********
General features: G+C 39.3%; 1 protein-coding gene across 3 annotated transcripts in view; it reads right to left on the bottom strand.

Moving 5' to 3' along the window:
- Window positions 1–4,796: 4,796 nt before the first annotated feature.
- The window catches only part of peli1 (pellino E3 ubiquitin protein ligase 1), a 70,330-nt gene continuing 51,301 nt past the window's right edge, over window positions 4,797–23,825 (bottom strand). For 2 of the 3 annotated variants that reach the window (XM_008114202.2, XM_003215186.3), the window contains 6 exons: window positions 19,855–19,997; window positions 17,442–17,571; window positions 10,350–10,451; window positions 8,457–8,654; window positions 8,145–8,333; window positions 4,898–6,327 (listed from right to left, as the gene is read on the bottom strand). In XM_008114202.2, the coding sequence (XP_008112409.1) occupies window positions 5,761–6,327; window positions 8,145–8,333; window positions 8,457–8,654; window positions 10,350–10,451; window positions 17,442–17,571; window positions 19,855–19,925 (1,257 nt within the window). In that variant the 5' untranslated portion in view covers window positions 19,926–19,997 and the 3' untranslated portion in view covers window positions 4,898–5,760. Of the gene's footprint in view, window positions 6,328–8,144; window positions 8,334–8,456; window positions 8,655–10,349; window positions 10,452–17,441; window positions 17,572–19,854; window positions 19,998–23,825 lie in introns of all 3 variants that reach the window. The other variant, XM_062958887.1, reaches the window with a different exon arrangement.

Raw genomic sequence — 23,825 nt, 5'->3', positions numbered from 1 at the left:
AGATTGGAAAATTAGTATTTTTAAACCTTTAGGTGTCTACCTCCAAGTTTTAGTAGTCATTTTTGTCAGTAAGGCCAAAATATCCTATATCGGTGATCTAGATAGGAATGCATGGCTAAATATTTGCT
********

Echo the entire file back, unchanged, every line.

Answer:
General features: G+C 39.3%; 1 protein-coding gene across 3 annotated transcripts in view; it reads right to left on the bottom strand.

Moving 5' to 3' along the window:
- Window positions 1–4,796: 4,796 nt before the first annotated feature.
- The window catches only part of peli1 (pellino E3 ubiquitin protein ligase 1), a 70,330-nt gene continuing 51,301 nt past the window's right edge, over window positions 4,797–23,825 (bottom strand). For 2 of the 3 annotated variants that reach the window (XM_008114202.2, XM_003215186.3), the window contains 6 exons: window positions 19,855–19,997; window positions 17,442–17,571; window positions 10,350–10,451; window positions 8,457–8,654; window positions 8,145–8,333; window positions 4,898–6,327 (listed from right to left, as the gene is read on the bottom strand). In XM_008114202.2, the coding sequence (XP_008112409.1) occupies window positions 5,761–6,327; window positions 8,145–8,333; window positions 8,457–8,654; window positions 10,350–10,451; window positions 17,442–17,571; window positions 19,855–19,925 (1,257 nt within the window). In that variant the 5' untranslated portion in view covers window positions 19,926–19,997 and the 3' untranslated portion in view covers window positions 4,898–5,760. Of the gene's footprint in view, window positions 6,328–8,144; window positions 8,334–8,456; window positions 8,655–10,349; window positions 10,452–17,441; window positions 17,572–19,854; window positions 19,998–23,825 lie in introns of all 3 variants that reach the window. The other variant, XM_062958887.1, reaches the window with a different exon arrangement.

Raw genomic sequence — 23,825 nt, 5'->3', positions numbered from 1 at the left:
AGATTGGAAAATTAGTATTTTTAAACCTTTAGGTGTCTACCTCCAAGTTTTAGTAGTCATTTTTGTCAGTAAGGCCAAAATATCCTATATCGGTGATCTAGATAGGAATGCATGGCTAAATATTTGCT